Pet Dental Care is for More than Fresh Breath

Dr. Tammie

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January 1, 2022

Are you sick of hearing how easy “daily” dental care should be for you and your pet?  As a veterinarian, I am not going to tell you dental care is easy! I am not going to insist that all my personal pets get daily dental prevention.  Daily tooth brushing may not fit into most pet owner’s busy schedules.  I am not going to try to convince you that there is a dental routine that works for every pet and every pet parent. Sometimes a combination works better than no preventative care at all.  How many times has your veterinarian said you need to brush your pet’s teeth every day?  That hard food really better for your pet’s teeth than soft or canned?  Are there alternatives to brushing for pets that are very shy about having their mouth handled?  We are going to address all those questions and how looking in your pet’s mouth can give you an indication of your pet’s overall health. 

What are dental calculi and gingivitis and why are they important?

Let’s get some definitions out of the way so we are all speaking the same language.  There are two parts to periodontal disease - dental calculi and gingivitis.

Dental calculi cause bacteria to be trapped under the gum line at the junction of the gum and tooth crown (the portion of the tooth that is visible).  As bacteria build up under the gum line the body tries to keep the invading bacteria from migrating up the tooth root and invading the space around the tooth root, causing subsequent tooth loss.  The inflammation and redness of the gum tissues is the response to the buildup of bacteria causing the immune system response. Subsequently, more inflammation of the gums occurs and more tartar builds up to stop the invasion, a viscous cycle that requires intervention. 

Just like with other organ systems, like the skin and digestive tract, there are both “normal flora” or “good” bacteria that help to reduce the population of “bad” bacteria and infections caused by the “bad” bacteria.  The mouth is no different having its own unique biome or normal flora.  When the bacteria become primarily the “bad” bacteria those bacteria can be absorbed from the inflamed gums in to your pet’s blood stream and infect other organs like heart valves, kidneys and liver.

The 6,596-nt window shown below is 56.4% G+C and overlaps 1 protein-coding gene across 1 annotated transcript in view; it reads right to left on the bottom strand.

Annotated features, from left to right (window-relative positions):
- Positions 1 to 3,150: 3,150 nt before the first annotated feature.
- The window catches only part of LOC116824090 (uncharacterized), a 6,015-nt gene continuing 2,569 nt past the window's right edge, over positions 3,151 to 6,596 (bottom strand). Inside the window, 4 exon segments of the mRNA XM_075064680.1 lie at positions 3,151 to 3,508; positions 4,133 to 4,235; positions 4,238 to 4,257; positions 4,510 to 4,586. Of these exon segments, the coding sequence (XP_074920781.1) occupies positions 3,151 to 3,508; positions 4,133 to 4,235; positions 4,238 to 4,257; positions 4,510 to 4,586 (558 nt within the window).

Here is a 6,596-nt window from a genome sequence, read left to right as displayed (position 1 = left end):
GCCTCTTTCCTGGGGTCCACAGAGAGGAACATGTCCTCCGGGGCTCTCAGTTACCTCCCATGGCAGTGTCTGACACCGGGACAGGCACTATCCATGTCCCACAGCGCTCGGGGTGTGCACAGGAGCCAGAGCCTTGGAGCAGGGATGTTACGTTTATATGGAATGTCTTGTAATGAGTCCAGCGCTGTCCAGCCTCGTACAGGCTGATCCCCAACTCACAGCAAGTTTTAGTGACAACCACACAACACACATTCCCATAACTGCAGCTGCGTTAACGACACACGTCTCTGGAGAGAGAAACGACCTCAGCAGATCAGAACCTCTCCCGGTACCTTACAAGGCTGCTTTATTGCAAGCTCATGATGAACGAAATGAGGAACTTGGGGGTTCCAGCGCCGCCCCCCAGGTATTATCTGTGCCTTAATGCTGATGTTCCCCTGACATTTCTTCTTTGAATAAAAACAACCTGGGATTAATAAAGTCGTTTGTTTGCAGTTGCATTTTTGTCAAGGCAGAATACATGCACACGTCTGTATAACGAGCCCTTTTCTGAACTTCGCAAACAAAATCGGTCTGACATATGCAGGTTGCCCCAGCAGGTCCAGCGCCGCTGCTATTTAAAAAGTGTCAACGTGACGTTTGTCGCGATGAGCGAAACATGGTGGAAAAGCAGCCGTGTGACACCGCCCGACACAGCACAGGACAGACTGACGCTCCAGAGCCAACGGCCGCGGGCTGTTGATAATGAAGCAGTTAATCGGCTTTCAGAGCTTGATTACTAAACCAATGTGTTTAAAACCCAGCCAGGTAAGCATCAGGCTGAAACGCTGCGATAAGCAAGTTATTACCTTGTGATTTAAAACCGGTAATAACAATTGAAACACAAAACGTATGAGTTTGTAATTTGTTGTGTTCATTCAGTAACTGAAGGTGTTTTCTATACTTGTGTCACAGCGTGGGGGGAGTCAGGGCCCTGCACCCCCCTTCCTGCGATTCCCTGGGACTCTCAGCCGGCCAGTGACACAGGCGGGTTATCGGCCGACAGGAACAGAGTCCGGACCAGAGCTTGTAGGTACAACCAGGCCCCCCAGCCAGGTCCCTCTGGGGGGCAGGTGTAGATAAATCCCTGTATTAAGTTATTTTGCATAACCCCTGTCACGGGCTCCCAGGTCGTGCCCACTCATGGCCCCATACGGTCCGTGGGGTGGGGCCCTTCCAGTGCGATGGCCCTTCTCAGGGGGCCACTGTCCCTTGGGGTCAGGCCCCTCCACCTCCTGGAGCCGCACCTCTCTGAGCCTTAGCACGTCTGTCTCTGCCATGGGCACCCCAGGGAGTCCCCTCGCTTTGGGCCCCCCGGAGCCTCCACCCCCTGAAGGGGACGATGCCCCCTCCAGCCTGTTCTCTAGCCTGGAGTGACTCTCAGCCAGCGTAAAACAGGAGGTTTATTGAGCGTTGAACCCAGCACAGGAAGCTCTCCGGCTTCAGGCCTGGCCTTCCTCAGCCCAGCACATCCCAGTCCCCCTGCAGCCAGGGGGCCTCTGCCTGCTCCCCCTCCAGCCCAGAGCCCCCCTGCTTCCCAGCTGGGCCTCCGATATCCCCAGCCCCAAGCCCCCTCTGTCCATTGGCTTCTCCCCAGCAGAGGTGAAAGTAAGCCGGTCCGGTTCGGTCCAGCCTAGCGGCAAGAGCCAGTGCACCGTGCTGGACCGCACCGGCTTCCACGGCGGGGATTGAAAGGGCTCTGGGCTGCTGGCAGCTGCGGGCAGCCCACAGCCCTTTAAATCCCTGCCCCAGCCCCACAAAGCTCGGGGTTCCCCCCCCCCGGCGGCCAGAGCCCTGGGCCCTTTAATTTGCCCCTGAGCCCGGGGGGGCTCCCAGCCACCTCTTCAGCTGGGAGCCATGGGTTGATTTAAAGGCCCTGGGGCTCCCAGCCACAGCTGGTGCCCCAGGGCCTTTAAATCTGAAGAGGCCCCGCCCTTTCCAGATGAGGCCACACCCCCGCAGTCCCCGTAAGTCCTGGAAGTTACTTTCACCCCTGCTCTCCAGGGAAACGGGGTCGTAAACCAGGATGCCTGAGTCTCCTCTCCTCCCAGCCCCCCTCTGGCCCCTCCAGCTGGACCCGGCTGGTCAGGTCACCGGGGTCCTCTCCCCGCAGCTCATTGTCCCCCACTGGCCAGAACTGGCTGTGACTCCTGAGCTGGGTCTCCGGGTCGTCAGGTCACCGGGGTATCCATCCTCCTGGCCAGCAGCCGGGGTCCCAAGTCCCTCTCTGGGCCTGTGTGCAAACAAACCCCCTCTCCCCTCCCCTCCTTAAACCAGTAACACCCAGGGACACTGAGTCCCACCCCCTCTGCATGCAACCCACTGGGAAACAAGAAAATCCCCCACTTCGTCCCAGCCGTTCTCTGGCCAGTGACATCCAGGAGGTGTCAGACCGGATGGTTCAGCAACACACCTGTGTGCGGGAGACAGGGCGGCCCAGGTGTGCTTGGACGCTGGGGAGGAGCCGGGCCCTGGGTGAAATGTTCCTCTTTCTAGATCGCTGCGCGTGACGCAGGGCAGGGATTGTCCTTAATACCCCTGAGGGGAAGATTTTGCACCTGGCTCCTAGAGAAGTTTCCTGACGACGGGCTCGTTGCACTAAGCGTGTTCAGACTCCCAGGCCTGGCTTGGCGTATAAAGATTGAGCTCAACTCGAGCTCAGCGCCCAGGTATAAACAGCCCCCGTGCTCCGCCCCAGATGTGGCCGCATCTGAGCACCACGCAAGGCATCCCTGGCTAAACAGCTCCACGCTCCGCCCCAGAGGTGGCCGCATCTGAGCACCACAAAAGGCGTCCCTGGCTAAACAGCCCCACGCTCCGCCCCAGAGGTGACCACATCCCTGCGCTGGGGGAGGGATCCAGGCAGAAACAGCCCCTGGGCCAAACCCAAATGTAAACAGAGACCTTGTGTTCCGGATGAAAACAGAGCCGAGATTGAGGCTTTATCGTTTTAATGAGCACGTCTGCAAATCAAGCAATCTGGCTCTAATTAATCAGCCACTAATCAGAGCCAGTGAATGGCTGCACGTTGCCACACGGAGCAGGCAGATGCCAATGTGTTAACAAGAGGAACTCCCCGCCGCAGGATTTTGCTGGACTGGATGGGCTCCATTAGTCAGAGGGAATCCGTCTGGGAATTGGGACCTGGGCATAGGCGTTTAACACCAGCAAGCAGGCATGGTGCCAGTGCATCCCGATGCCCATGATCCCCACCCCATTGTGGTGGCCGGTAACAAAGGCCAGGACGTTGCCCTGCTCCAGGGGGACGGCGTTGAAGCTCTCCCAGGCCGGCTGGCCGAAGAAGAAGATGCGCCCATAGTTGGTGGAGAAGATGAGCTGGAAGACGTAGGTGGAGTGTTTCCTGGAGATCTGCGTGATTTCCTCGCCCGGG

Gingival bacteria can form nodular colonies on the on the heart valves.  Pristine heart valves are important for the efficient circulation of blood throughout the body and organs.  The bacterial nodules on the valves prevent the heart valve from closing completely increasing the blood pressure and the ability of the heart to pump blood. This is known as endocarditis. Endocarditis can cause heart murmurs and lead to congestive heart failure.  

In the kidneys, bacteria from dental disease, can cause small infections and inflammation in the filtration system of the kidney.  The inflammation and infection in the kidneys can damage the kidney function and filtration of waste products from the body. Pyelonephritis or infection of the kidney tissues can lead to kidney failure. Likewise, the liver can develop small infection and becomes less efficient in removing waste from the body.  If liver infections and liver disease if left untreated can lead to liver failure and bleeding or clotting disorders. 

Your veterinarian uses a chart like the following, to grade both the gingivitis and dental calculi in your pet’s mouth.  Keep in mind each tooth can have a different grade of dental disease so if one tooth like say the large molar or carnassial tooth has grade four dental disease the whole mouth will be “rated” by that tooth.

Your veterinarian will tell you brush your pet’s teeth every day!

Your veterinarian is looking ahead at what possible medical sequel could come from having severe dental disease.  Dental disease tends to be progressive so intervention is important.  In some cases that may mean frequent dental cleanings but there are several things you can do at home to help keep your pet’s teeth pearly white and reduce tartar build up.

Hard food vs soft foods

Pets with the predisposition for dental calculi and dental problems may actually be on a soft food especially post dental extraction.  Soft foods just like kibble come in both good foods and not so good diets.  High carbohydrate or sugars in the diet can contribute to the build-up and alteration of the normal biome in the mouth.  Bland diets fed for short periods of time for say an upset stomach do not seem to have much effect on altering the microflora. But chronically fed diets high in sugars can contribute to more “bad” bacteria growing in the mouth.  Discuss with your veterinarian if your pet’s diet - canned or kibble - can be contributing to the build-up of tartar on the teeth.  If it is, then you may need to take extra precautions or implement other methods of controlling bacteria in your pet’s mouth to promote good dental hygiene even change the diet.